Laminitis is a common but often poorly understood disease. It is usual for owners to believe it only occurs in spring in small ponies. This is not always the case and it is important you understand the consequences of an episode of laminitis.
Laminitis – the facts
Laminitis (also known as ‘founder’) is a very painful condition of the foot. It results from the disruption of normal blood flow to the foot, causing swelling (inflammation) which may lead to weakening of the structures in the hoof. In severe cases, the pedal (coffin) bone in the foot can rotate or sink downwards and may eventually come through the sole and be exposed.
Laminitis can occur in two forms: acute and chronic. In acute cases, symptoms appear quickly and are severe; in chronic cases, the symptoms appear gradually over time and are usually relapses from previous acute episodes.
Symptoms of acute laminitis include:
- Reluctance to move and lameness (often in more than one limb), particularly seen when the horse is turning in circles or walking on hard surfaces.
- Abnormal gait – ‘heel before toe’.
- Characteristic stance – weight is shifted to the hindlimbs with the forelimbs stretched out in front.
- Hot feet with a ‘thumping’ pulse in the pastern.
- Pain just in front of the point of the frog when pressure is applied.
Symptoms of chronic laminitis include:
- Rings in the hoof wall which are wider at the heel than at the toe.
- Bruising of the soles.
- Widening white line (‘seedy toe’), possibly with abscesses.
- Dropped soles or flat feet.
- ‘Aladdin slipper’ hoof due to faster growth at the heels than at the toe.
- Laminitic ponies on lush grass often have a large neck crest which feels firmer in the early stages of the disease.
If your horse has signs of acute laminitis, call your vet – laminitis is a medical emergency. Your horse has a much better chance of recovery if treatment is started early.
Before the vet arrives you can make your horse more comfortable by:
- Removing it from the field, if outside.
- Stabling it on deep bedding (shavings, paper or sand).
- Removing food (but do not remove water).
- Encouraging it to lie down to take pressure off the feet.
Chronic laminitis is not treated as an emergency but it is still very important that you contact your vet promptly for advice.
Any horse can be affected by laminitis, but some horses are more prone to the condition than others. Factors which make a horse more at risk of developing laminitis are:
- Breed – ponies and heavy breeds, such as draft horses, are more susceptible.
- Diet containing high carbohydrate content, eg grain.
- Abrupt changes in diet or overeating, especially consumption of excessive amounts of fresh grass or grain (‘grain overload’), particularly in spring.
- Severe colic.
- Recent heavy exercise on hard surfaces.
- Severe infection or illness causing high temperatures, e.g. pneumonia or retained placenta after foaling.
- Excessive weight bearing on one leg because of injury to another leg.
Your vet will need to confirm that your horse has laminitis and this may involve:
- Asking about the recent health, diet and exercise of your horse.
- Examining your horse’s feet and applying hoof testers to the frog.
- Taking x-rays (radiographs) of your horse’s feet to look at the position of the pedal bone.
Treatment for your horse will depend on the severity of the symptoms and may include:
- Treatment of the primary condition, e.g. pneumonia, retained placenta, etc.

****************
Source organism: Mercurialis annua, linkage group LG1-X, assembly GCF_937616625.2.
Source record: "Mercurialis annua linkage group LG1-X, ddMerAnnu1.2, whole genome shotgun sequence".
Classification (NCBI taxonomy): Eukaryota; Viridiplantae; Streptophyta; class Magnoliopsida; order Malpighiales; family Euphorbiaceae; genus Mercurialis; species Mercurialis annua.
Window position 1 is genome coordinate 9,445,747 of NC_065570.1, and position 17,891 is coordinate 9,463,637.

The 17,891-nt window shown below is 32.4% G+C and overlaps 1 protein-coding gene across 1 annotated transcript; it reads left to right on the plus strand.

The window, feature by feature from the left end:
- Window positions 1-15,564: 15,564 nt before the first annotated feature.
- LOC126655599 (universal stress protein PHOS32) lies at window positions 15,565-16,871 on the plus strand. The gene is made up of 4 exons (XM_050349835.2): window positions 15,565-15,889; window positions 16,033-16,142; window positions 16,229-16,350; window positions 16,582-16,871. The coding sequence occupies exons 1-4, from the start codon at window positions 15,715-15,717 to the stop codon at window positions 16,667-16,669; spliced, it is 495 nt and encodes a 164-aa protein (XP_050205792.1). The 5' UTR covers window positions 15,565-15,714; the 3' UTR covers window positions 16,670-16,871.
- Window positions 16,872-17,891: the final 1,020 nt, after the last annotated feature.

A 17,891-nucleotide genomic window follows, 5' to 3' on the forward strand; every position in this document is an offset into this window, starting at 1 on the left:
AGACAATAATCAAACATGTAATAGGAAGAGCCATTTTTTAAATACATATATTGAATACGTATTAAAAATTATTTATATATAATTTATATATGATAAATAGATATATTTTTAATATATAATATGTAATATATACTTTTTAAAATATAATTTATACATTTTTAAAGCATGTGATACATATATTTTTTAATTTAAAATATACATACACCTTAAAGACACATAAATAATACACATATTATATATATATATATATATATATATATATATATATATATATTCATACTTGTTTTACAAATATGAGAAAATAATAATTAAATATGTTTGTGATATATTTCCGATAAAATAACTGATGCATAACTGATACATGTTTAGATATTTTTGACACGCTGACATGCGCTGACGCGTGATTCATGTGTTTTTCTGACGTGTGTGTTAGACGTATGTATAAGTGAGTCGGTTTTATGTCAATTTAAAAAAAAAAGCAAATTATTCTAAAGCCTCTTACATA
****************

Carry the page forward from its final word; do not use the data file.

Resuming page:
- Fluids if your horse is dehydrated.
- Drugs to reduce swelling and pain (anti-inflammatories), to fight infection (antibiotics), and to improve blood flow to the feet (anticoagulants and vasodilators).
- If your horse has overeaten, liquid paraffin may be administered by stomach tube to speed up the passage of feed through the gut. Activated charcoal can be given to absorb toxins if poisons have been ingested.
- Dietary change.
- Draining of foot abscesses.
- Follow up x-rays to check on progress.
- Therapeutic farriery, e.g. corrective trimming, frog supports and therapeutic shoes or pads. Your vet will liase with your farrier on the best option for your horse. Frog pads can be applied by your vet if the farrier is not readily available.
It is important to follow your vet’s instructions carefully, and keep him/her informed on the progress of your horse.
Unfortunately, extensive, irreversible damage to the hooves can occur in very severe cases, for example when treatment has not been started promptly. In these instances, the horse will never be free of pain and the only option is euthanasia.
Most horses that have been treated for laminitis can be ridden again. However, this depends on how severe the symptoms are and how well your horse responds to treatment. You should not attempt to ride your horse until your vet has said that this is safe. Also, once a horse has had laminitis it is much more prone to further episodes and so it is essential to watch it closely for signs of laminitis and to stop riding if any signs occur.
To prevent relapses of laminitis, it is important to make permanent changes to the daily management of your horse. Although you may need your vet’s advice for some of these changes, there are easy steps you can take yourself such as:
- Using electric fencing to divide pasture and restrict access to grass, especially during spring.
- Turning your horse out onto sand if no other turnout is available.
- Preventing access to frosted paddocks.
- Restricting exercise on hard surfaces.
- Riding your horse daily.
Your vet can advise you on other important preventative measures which include:
- A diet that provides adequate nutrition without excess carbohydrate.
- Weight loss if your horse is overweight: use a weigh tape for accuracy.
- Routine foot care, including regular hoof trimming.
- Improving parasite control and vaccination protection to keep your horse in good health.
- Nutritional supplements to promote healthy hooves.